Nova Welsh murder: Accused's DNA 'found on lock and letter'
The DNA of a man accused of murdering his lover 35 years ago was found on gum used to secure a lock on a cupboard containing her body, a jury has heard.
Birmingham Crown Court was told a "one-in-a-billion" profile matching Osmond Bell, 59, was also discovered on a letter sent to try and put suspicion of Nova Welsh's murder on others.
He denies murdering the mother of his two children in July 1981.
Ms Welsh was found dead in a cupboard at her home in Ladywood, Birmingham.
Opening the Crown's case, prosecutor Michael Burrows QC, said the tests could not have been carried out in 1981 but now the DNA can link him to the murder.
Ms Welsh, 24, was found in a utility cupboard at flats in Lighthorne Avenue on 18 August.
Mr Burrows said Bell, of Regent Road, Handsworth, sent a handwritten letter to a friend of Ms Welsh after she was reported missing and six days before her body was found.
The letter, seemingly written by a woman, claimed she had been attacked by a man she had been seen with on a night out.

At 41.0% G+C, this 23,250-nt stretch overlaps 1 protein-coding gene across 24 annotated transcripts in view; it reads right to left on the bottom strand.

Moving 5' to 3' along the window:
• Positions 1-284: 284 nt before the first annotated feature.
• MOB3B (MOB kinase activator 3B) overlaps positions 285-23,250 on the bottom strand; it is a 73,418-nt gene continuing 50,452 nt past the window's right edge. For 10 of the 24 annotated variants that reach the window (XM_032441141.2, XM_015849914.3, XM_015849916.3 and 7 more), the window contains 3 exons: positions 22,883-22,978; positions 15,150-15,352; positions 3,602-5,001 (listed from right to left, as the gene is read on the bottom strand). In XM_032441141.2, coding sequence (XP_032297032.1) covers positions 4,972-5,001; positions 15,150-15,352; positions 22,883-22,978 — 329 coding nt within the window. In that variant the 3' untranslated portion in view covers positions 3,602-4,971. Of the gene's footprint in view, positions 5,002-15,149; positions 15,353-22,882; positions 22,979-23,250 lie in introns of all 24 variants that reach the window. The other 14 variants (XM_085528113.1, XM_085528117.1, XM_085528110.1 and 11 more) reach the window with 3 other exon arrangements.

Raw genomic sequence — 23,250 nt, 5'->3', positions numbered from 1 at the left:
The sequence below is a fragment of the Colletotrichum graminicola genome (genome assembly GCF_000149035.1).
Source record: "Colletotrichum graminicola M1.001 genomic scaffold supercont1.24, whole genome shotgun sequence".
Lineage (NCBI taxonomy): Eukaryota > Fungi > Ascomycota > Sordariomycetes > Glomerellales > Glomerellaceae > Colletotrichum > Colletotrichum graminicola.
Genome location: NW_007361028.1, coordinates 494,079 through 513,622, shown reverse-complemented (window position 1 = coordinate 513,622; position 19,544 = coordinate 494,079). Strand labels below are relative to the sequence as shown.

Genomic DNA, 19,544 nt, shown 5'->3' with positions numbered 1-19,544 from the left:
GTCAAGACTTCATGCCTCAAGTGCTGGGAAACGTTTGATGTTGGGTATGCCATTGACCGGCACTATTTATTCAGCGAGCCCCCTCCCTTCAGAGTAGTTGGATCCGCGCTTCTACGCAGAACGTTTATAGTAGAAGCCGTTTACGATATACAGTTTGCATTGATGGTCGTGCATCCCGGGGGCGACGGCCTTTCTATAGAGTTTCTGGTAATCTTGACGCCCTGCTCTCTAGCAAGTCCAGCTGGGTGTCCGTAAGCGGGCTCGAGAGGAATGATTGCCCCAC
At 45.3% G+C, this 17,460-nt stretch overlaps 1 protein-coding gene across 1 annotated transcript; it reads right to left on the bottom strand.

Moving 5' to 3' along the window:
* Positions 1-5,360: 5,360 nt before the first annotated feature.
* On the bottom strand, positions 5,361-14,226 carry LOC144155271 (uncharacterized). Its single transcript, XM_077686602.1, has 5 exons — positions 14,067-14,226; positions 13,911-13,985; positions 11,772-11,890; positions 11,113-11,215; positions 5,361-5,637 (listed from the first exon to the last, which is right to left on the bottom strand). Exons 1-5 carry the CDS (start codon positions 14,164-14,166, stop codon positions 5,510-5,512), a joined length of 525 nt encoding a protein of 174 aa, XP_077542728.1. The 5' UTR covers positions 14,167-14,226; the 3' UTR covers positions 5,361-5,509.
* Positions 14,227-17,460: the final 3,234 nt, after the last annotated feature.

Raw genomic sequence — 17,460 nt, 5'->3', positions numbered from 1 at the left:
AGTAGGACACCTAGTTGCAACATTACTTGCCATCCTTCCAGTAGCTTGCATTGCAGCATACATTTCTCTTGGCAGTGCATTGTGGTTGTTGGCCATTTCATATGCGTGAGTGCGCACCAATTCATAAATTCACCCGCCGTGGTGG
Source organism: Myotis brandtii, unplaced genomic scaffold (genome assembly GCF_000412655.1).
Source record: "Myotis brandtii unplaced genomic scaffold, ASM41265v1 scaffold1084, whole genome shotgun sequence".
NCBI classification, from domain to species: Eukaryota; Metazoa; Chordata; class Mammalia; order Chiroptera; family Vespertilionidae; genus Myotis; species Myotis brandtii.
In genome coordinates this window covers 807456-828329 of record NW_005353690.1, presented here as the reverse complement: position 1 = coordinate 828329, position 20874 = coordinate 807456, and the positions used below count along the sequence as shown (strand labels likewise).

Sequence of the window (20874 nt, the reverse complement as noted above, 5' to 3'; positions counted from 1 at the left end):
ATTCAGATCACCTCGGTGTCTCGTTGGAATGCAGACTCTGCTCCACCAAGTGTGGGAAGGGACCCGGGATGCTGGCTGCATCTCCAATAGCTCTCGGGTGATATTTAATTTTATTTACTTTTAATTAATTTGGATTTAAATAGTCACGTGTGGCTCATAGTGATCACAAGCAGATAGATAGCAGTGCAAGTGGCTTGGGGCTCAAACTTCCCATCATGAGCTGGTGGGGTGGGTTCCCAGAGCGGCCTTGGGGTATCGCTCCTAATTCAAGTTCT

A forensic examination of the envelope's seal, carried out in 2014, found an incomplete DNA profile allegedly matching Bell.
The jury was told the defendant would deny he had written the letter and maintain he last saw Ms Welsh on 25 July. She was killed during the early hours of 27 July.
"It was written before she was found and therefore before anyone innocent knew that Nova had been attacked and killed, rather than going away," Mr Burrows said.
He alleged Ms Welsh split with Bell after he tried to choke her in the kitchen.
"I understand that it's his case that his relationship with Nova was not volatile and that he was not violent towards her," he said.
"The killer used some kind of gum to secure the lock. He could not have anticipated that over 30 years alter, police would be able to link that chewing gum with him."
The trial continues.